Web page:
Sunday, 6 September 2009

G20 kind of, sort of curbs bonuses

Blogging has been light, as I am at a conference this weekend.
The G20 has curbed bankers' bonuses. Well not exactly, the headlines are somewhat misleading. While the G20 did agree that caps should be imposed on a company's bonus pot, they did not agree to cap individual bonuses as France and Germany wanted. A number of people are suggesting that this will be very difficult to enforce - and I agree - especially after reading this:

In a separate paper produced alongside the communiqué, the G20 said that bonuses should be paid on a long-term basis, over at least three years, and that payments should be subject to an "effective clawback" if the bank's financial position subsequently deteriorates.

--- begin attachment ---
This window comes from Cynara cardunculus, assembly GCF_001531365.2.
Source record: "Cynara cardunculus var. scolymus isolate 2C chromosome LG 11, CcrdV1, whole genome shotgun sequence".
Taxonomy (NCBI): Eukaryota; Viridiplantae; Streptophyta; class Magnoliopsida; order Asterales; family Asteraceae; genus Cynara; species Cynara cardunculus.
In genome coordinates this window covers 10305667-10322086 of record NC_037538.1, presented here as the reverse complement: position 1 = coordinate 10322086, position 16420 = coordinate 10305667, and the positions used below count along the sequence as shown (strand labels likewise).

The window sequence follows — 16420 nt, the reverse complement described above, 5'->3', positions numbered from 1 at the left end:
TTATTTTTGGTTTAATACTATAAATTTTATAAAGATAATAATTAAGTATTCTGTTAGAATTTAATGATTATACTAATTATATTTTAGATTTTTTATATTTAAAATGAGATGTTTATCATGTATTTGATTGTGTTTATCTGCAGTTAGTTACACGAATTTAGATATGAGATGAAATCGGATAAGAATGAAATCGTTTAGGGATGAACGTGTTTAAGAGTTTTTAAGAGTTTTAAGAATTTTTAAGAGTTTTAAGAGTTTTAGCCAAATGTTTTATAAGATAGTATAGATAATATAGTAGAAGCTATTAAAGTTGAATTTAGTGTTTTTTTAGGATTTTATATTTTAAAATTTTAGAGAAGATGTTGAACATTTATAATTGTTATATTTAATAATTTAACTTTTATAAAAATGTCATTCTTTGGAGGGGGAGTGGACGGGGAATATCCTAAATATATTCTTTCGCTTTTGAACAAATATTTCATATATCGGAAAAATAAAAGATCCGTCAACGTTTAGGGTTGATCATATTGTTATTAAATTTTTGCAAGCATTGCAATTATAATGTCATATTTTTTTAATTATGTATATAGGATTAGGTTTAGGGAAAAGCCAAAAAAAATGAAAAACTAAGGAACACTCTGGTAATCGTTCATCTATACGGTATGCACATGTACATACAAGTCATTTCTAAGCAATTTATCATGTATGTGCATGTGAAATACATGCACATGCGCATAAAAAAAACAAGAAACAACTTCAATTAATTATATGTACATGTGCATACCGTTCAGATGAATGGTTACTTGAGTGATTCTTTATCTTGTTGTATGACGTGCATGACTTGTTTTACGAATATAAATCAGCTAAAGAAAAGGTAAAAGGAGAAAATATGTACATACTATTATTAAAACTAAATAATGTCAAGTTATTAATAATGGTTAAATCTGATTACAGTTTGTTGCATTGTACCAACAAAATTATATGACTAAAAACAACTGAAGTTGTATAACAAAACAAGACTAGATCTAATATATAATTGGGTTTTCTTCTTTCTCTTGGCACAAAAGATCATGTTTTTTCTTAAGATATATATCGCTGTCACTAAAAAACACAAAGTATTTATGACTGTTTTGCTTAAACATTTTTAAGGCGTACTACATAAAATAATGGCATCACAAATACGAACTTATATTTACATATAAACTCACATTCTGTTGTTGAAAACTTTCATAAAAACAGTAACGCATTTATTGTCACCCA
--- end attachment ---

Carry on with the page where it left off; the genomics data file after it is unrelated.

Paying out bonuses over three years limits incentive, companies know this and can find other ways to work around it. They can also take their business to other locations where these restrictions are not in place.

And now for the extreme quote of the night, from Alistair Darling:
"Every single banker has to realise that whether or not they received [direct] assistance they would not be here were it not for the efforts made by the countries, underwritten by the taxpayer."